Dr. Francis Lee, the Mortimer D. Sackler, M.D. Professor of Molecular Biology in Psychiatry and a professor of psychiatry, pharmacology and neuroscience at Weill Cornell Medicine, and Dr. Jane Salmon, professor of medicine in obstetrics and gynecology at Weill Cornell Medicine and a rheumatologist and the Collette Kean Research Professor at Hospital for Special Surgery, have been elected to the National Academy of Medicine (NAM).
Considered one of the top honors in the fields of health and medicine, NAM recognizes individuals who have demonstrated exceptional professional achievement and commitment to service. Lee and Salmon are among 70 new members and nine foreign associations announced at NAM’s 46th annual meeting, Oct. 17 in Washington, D.C.
“I am incredibly honored to be elected to the National Academy of Medicine and feel privileged to be part of an organization with such a distinguished membership,” said Lee, who is also vice chair of research in the Department of Psychiatry at Weill Cornell Medicine and co-research director of the NewYork-Presbyterian Youth Anxiety Center. “As a member of the academy, I will work to ensure that issues related to adolescent mental health are at the forefront of the organization’s research and advocacy efforts. I would like to thank my collaborators and especially all the trainees in my laboratory and in the Sackler Institute for Developmental Psychobiology, as they made all the fundamental discoveries that have led to this honor.”
“It humbles me to be selected for membership in the National Academy of Medicine, and it gratifies me that the organization values translational work in my area of research,” said Salmon, who is also associate dean of faculty affairs at Weill Cornell Medicine. “As a woman physician immunologist, I’m drawn to women’s health issues and pregnancy in particular, and want to serve as an advocate for this population. I hope that my NAM membership will allow me to advance the agenda of autoimmunity, lupus, pregnancy and diseases that predominantly affect women.”
Lee is a neurobiologist and psychiatrist studying the molecular basis of anxiety disorders. He has pioneered an approach combining molecular and cell biological studies with parallel mouse and human circuit-based and behavioral studies to identify robust genotype-phenotype relationships to inform psychiatric practice.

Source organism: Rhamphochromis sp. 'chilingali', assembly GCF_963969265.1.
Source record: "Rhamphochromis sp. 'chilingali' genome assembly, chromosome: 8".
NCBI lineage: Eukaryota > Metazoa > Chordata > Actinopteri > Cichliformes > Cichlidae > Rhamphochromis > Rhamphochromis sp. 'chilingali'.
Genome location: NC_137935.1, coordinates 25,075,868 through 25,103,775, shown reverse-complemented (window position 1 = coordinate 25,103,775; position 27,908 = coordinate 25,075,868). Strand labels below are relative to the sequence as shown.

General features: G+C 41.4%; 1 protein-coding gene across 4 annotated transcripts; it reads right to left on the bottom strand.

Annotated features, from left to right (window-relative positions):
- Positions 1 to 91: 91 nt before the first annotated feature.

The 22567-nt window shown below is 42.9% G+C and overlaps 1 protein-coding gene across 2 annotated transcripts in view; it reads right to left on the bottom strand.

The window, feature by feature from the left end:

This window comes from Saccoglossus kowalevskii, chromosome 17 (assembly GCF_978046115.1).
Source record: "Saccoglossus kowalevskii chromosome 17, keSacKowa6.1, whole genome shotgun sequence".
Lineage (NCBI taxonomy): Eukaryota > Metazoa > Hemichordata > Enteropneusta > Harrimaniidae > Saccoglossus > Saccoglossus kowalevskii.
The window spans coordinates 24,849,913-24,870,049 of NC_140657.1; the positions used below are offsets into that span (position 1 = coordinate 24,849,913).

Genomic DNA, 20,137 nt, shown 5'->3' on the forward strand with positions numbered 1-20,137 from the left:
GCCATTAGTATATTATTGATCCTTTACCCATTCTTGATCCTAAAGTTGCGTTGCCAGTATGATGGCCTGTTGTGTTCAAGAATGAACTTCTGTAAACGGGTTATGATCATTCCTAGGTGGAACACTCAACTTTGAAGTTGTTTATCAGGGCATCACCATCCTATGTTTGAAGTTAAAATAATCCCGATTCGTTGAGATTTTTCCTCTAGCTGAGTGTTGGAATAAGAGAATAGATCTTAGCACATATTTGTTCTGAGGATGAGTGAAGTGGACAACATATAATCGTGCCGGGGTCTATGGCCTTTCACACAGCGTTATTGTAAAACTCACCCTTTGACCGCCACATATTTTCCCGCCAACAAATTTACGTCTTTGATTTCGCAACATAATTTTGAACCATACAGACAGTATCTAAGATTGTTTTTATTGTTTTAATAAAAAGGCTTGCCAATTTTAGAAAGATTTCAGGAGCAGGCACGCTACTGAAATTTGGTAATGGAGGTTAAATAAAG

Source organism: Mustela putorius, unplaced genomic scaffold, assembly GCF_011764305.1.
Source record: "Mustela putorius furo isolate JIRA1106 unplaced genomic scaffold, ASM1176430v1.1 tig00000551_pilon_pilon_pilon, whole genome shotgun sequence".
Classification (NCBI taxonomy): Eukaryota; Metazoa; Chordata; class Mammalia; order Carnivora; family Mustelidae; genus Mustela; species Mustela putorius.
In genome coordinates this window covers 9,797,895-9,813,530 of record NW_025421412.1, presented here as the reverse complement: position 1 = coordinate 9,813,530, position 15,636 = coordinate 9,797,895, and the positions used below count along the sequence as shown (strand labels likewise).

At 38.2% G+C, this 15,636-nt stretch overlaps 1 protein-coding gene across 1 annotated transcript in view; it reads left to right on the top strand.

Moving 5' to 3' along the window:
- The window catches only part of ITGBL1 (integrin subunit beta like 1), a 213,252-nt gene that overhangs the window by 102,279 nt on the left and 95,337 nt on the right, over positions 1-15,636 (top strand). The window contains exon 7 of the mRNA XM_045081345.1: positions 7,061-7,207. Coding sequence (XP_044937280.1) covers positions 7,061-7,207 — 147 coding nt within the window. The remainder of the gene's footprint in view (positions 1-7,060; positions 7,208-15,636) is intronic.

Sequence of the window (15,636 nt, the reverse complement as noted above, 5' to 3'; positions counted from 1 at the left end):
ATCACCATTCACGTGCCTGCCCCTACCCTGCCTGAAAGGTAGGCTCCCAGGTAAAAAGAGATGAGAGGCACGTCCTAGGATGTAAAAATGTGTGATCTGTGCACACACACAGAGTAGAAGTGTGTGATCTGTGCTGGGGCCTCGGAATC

Lee has served on several panels and boards at the National Institutes of Health and national mental health foundations, and has received numerous honors and awards including the Presidential Early Career Award for Scientists and Engineers, Burroughs Wellcome Clinical Scientist Award and election to the American Society for Clinical Investigation.
Lee earned his medical degree and a doctorate from the University of Michigan, followed by psychiatry residency training at the Payne Whitney Clinic at NewYork-Presbyterian/Weill Cornell Medical Center. He completed postdoctoral training in molecular neuroscience at the Skirball Institute, New York University and the University of California, San Francisco.
Salmon’s basic, translational and clinical studies have led to a paradigm shift in the understanding of mechanisms of pregnancy loss, cardiovascular disease and end-organ damage in patients with lupus. She identified the critical role of inflammation as a mediator of placental insufficiency and defined new treatment targets.
Salmon has served on the American College of Rheumatology’s Board of Directors and on advisory boards at the National Institute of Arthritis and Musculoskeletal and Skin Diseases. She has received the Evelyn V. Hess Award from the Lupus Foundation of America, the Carol Nachman international prize in rheumatology, and election to the Association of American Physicians. She has also served as co-editor of Arthritis and Rheumatism and is an associate editor of Annals of Rheumatic Diseases.
Salmon earned her medical degree from the Columbia University College of Physicians and Surgeons. She was the first woman enrolled in its Medical Scientist Training Program, which educates physician-scientists to link laboratory research and clinical medicine. She completed her residency training in internal medicine at NewYork-Presbyterian/Weill Cornell Medical Center and a fellowship in rheumatology at Hospital for Special Surgery, where she practices rheumatology and conducts clinical studies and research.
Established in 1970, the National Academy of Medicine, formerly known as the Institute of Medicine, is an independent organization of distinguished professionals from a range of fields including health and medicine; the natural, social and behavioral sciences; and beyond. NAM works to address critical issues in health, medicine and related policy through its domestic and global initiatives. The newly elected members raise the total active membership of NAM to 1,947 and the number of international members to 146.
Kathryn Inman is a writer for Weill Cornell Medicine.